Doctors have reported the first attempts in the US to use gene editing to help patients fight cancer.
One form of gene editing proved safe in three patients tested. However, it is not yet known what long-term effects the method will have on cancer treatment or patient survival rates.
The tests used a gene editing tool called CRISPR / Cas9, recently reported in a medical study. The method has been discovered in recent years as a means of altering a person's genome.
DNA is the abbreviation for deoxyribonucleic acid. It is the substance that carries genetic information in the cells of living things. The CRISPR tool makes it possible to modify the DNA to add or remove needed genes if this leads to problems.
Cancer researchers from the University of Pennsylvania Health System recorded immune system cells from the blood of three patients. They changed the structure of cell genes to recognize and fight cancer. They were then reinstated in the patients. The editing process was completed without serious side effects.
The treatment removed three genes that might limit the ability of the immune system cells to attack the cancer. A new, fourth gene has been added to assist the others in their effective work.
Two of the patients suffer from multiple myeloma, a blood cancer, and the third suffers from sarcoma, a cancer that forms in the connective tissue or soft tissue. All had failed with repeated traditional cancer therapies.
"It's the most complicated gene technology process ever tried," said study director Edward Walled City told The Associated Press (AP). "This is proof that we can genetically engineer these cells safely."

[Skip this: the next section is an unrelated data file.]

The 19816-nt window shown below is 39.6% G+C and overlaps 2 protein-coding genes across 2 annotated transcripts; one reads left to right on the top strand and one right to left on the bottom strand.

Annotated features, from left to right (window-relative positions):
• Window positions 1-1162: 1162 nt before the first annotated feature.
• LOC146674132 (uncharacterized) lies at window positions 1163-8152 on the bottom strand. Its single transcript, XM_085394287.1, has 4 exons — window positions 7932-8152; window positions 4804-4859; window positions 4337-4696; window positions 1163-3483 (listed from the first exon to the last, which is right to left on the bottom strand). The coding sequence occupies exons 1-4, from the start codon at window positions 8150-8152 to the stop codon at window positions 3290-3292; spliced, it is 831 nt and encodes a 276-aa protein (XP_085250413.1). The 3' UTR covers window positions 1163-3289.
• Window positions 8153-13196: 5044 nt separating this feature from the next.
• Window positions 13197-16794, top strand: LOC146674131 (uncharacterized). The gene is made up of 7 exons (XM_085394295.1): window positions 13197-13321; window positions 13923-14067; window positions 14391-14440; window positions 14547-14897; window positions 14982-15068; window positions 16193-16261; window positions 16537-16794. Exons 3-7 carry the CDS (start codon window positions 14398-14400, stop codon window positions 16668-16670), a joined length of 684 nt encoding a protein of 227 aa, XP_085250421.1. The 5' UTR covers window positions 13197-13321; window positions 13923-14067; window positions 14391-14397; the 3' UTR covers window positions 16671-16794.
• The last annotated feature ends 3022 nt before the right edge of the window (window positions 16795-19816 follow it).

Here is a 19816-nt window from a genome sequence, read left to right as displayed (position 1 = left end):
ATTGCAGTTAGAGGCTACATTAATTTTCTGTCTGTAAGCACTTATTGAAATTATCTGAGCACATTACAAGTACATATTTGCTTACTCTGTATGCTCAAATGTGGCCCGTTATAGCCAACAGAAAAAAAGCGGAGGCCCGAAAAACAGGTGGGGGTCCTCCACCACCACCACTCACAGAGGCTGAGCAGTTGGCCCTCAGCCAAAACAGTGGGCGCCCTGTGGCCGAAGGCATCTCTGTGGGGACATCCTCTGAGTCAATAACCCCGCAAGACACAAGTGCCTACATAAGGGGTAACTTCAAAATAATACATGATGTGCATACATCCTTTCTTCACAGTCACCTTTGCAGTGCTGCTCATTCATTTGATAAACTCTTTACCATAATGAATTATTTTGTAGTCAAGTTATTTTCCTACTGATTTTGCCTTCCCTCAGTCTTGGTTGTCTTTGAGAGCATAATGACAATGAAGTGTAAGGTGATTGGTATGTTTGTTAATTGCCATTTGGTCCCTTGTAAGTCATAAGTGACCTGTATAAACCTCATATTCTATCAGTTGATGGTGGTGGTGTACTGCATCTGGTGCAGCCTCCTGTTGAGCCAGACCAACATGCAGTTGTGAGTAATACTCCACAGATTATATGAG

So far, the cells have survived and multiplied as they should, said City Wall.
After two to three months, one patient was diagnosed with cancer and the condition of another patient remained unchanged. The third patient was treated too early to measure her progress effectively. The researchers plan to extend the experimental treatment to 1
According to Stadtmauer, the treatment for gene editing is so new that it is not clear how quickly major effects against cancer can be expected. Patients continue to be monitored and more tests will be needed, he said.
"It's very early, but I'm incredibly encouraged," said an independent expert, Aaron Gerds, an AP reporter.
Gerds is a cancer specialist at the Cleveland Clinic in Cleveland, Ohio. He added that other cell therapies have worked very well on some blood cancers, even if they have "incurable diseases and cure them". He said that editing genes could provide a way to improve these treatments.
According to reports, Chinese scientists have tried the CRISPR method in cancer patients. The US study is the first known study to be completed outside of China. Researchers took more than two years to get approval from the US government.
More details about the study are due to be announced at the annual American Society of Hematology conference in December.
I am Bryan Lynn.
The Associated Press reported on this story. Bryan Lynn has adapted the report for VOA Learning English. George Grow was the publisher.
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edit words in this story
– n. Act of reform or reorganization
immune – adj. unable to be affected by a disease; Production of antibodies against diseases
complicated – adj. Include many different parts in a way that may be difficult to understand
Encourage – v. Trying to make someone more likely to do something